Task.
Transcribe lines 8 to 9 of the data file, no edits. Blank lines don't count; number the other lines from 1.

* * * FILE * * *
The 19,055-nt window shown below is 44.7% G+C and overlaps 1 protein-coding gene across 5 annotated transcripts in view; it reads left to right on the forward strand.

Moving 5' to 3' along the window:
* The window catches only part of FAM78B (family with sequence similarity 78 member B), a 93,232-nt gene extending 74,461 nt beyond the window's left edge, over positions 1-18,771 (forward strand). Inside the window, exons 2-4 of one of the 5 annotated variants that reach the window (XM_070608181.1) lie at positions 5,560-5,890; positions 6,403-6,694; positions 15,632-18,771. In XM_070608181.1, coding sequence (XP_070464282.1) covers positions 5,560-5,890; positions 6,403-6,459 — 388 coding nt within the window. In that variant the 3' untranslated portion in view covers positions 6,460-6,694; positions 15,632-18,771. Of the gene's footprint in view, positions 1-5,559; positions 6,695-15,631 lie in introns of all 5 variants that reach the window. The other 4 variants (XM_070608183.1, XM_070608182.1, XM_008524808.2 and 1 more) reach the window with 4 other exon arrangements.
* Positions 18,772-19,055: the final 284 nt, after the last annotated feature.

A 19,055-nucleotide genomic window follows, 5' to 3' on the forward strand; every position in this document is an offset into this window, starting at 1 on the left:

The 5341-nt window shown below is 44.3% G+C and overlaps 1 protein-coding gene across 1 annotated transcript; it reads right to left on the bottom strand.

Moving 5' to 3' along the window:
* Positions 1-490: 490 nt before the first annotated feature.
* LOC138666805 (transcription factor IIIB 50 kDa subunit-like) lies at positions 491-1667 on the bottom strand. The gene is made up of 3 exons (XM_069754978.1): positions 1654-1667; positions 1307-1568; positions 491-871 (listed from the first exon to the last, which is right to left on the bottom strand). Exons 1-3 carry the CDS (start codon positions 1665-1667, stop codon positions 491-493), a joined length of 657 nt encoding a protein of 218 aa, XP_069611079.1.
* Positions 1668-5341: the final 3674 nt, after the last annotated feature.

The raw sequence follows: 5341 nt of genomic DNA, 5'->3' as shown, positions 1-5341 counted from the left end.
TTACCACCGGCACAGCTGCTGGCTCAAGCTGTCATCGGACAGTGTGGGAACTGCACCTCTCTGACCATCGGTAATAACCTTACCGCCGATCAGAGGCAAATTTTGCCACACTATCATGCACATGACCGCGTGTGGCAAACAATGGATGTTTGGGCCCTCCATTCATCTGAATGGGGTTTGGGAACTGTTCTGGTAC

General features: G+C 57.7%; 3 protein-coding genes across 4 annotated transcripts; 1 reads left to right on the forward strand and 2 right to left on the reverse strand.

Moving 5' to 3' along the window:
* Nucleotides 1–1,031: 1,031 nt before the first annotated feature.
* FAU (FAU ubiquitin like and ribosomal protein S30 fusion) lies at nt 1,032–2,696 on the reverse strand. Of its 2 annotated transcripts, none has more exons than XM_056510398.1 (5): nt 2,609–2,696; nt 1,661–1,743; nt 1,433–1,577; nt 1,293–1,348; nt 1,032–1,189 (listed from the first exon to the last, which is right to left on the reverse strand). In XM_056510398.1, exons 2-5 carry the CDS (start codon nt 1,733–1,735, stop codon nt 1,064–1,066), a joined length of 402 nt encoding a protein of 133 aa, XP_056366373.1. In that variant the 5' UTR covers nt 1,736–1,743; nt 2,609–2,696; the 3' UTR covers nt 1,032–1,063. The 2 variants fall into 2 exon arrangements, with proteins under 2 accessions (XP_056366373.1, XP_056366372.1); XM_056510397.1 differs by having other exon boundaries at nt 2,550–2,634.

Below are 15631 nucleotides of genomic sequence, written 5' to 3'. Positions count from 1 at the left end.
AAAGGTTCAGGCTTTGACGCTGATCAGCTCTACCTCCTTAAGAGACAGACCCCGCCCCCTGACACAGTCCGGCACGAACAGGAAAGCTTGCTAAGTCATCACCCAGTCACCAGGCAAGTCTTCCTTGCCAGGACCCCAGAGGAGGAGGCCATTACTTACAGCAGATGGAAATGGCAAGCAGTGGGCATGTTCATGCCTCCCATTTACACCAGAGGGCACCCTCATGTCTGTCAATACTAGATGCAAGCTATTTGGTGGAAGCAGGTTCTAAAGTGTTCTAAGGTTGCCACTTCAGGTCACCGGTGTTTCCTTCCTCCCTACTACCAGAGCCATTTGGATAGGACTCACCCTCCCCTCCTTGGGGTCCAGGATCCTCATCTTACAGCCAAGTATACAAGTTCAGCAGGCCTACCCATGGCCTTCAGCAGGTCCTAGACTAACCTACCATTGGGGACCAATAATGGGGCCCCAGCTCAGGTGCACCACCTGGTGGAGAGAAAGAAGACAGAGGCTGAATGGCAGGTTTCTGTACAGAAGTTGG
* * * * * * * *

* Positions 1-490: 490 nt before the first annotated feature.
* LOC138666805 (transcription factor IIIB 50 kDa subunit-like) lies at positions 491-1667 on the bottom strand. The gene is made up of 3 exons (XM_069754978.1): positions 1654-1667; positions 1307-1568; positions 491-871 (listed from the first exon to the last, which is right to left on the bottom strand). Exons 1-3 carry the CDS (start codon positions 1665-1667, stop codon positions 491-493), a joined length of 657 nt encoding a protein of 218 aa, XP_069611079.1.